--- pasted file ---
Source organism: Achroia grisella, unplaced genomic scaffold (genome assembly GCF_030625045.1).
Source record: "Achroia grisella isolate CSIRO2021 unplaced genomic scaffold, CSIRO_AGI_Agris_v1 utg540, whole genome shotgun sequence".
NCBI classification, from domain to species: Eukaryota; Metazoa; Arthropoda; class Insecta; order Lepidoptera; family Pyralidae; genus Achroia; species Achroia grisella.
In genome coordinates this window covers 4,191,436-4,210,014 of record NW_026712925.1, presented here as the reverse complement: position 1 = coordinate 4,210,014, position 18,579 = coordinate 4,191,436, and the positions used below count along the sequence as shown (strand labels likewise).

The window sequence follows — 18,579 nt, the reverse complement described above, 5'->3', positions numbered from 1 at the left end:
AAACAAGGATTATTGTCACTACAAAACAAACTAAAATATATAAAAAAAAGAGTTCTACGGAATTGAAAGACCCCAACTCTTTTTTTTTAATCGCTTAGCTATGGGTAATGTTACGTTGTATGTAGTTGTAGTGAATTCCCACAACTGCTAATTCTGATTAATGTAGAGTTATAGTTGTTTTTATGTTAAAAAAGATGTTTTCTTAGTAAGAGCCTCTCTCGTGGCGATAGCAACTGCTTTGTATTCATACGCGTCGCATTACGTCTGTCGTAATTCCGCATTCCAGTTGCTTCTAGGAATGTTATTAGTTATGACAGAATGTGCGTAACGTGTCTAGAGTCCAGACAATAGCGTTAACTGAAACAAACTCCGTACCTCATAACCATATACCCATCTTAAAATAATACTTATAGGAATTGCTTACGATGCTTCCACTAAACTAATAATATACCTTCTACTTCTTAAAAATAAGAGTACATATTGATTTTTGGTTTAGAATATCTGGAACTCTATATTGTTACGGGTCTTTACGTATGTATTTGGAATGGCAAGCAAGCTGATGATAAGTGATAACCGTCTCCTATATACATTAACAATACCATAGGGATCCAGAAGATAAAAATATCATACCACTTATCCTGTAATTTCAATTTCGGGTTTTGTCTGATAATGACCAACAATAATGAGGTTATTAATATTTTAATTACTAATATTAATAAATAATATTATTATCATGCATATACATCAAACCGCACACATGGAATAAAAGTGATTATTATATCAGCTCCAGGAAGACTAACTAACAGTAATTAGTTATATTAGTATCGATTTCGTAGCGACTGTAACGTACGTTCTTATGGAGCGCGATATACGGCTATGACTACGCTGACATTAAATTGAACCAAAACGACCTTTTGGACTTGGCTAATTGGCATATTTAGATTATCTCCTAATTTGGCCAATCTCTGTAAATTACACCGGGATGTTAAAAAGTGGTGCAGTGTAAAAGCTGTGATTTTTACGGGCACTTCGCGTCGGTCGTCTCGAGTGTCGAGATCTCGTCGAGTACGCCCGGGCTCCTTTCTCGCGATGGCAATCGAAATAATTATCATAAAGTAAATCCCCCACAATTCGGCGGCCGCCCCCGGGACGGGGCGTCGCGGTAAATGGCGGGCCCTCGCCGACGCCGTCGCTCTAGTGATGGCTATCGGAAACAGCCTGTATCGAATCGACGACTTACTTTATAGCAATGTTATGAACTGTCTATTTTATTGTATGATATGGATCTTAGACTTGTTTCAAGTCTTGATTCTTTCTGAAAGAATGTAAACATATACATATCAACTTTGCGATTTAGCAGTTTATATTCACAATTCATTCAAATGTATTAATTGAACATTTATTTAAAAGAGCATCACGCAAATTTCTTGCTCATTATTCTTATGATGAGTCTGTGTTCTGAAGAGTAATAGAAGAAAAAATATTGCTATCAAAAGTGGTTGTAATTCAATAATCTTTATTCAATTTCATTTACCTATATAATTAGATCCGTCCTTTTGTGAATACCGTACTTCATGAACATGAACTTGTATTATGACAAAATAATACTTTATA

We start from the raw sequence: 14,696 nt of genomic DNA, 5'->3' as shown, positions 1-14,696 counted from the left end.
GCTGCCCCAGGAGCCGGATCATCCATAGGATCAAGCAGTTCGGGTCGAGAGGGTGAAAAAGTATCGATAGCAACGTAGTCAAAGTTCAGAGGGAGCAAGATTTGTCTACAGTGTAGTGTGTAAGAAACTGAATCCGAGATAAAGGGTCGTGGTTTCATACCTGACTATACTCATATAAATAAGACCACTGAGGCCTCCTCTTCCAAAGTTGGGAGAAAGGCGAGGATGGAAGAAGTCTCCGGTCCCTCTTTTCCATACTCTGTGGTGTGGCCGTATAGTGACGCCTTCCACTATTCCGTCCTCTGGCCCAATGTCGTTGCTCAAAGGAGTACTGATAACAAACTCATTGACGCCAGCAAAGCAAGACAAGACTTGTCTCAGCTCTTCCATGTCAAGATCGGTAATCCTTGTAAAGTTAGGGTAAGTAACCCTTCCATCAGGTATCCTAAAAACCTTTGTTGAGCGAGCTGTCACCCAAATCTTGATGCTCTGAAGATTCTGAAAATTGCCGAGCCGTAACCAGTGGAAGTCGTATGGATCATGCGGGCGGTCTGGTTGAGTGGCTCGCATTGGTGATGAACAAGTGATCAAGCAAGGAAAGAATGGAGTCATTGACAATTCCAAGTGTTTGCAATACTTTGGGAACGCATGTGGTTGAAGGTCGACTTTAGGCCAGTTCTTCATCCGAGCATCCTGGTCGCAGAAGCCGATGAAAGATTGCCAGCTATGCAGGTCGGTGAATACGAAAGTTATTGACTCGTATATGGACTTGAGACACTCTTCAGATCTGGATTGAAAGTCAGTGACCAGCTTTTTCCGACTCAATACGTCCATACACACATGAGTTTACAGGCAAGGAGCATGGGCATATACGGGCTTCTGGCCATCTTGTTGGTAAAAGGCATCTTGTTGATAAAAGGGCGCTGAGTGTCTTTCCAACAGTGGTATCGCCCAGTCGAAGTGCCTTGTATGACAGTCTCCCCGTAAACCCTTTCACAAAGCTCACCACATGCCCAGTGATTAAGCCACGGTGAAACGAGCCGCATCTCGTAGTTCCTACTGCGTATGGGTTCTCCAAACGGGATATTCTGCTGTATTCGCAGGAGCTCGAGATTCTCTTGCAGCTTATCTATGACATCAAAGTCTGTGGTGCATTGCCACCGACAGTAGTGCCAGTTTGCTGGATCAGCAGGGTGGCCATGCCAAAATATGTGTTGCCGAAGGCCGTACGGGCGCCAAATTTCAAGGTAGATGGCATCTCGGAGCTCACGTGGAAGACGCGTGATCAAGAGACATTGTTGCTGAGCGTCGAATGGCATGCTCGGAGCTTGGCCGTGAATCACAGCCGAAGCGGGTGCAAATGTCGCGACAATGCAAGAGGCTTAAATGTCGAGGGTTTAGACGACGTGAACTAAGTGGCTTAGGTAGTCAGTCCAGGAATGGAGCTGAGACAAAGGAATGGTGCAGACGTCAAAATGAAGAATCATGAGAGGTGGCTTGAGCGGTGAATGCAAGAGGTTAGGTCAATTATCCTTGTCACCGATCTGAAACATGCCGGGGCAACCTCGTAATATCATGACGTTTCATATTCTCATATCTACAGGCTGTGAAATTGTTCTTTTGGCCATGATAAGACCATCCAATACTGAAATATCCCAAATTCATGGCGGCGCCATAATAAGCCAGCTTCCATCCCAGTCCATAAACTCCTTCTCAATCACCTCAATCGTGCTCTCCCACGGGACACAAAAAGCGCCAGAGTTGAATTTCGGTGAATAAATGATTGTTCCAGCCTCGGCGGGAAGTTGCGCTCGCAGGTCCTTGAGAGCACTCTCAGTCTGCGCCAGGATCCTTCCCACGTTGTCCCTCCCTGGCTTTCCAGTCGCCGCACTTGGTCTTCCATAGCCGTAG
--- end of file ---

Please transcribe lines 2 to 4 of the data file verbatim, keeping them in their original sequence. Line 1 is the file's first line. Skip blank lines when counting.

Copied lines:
Source record: "Achroia grisella isolate CSIRO2021 unplaced genomic scaffold, CSIRO_AGI_Agris_v1 utg540, whole genome shotgun sequence".
NCBI classification, from domain to species: Eukaryota; Metazoa; Arthropoda; class Insecta; order Lepidoptera; family Pyralidae; genus Achroia; species Achroia grisella.
In genome coordinates this window covers 4,191,436-4,210,014 of record NW_026712925.1, presented here as the reverse complement: position 1 = coordinate 4,210,014, position 18,579 = coordinate 4,191,436, and the positions used below count along the sequence as shown (strand labels likewise).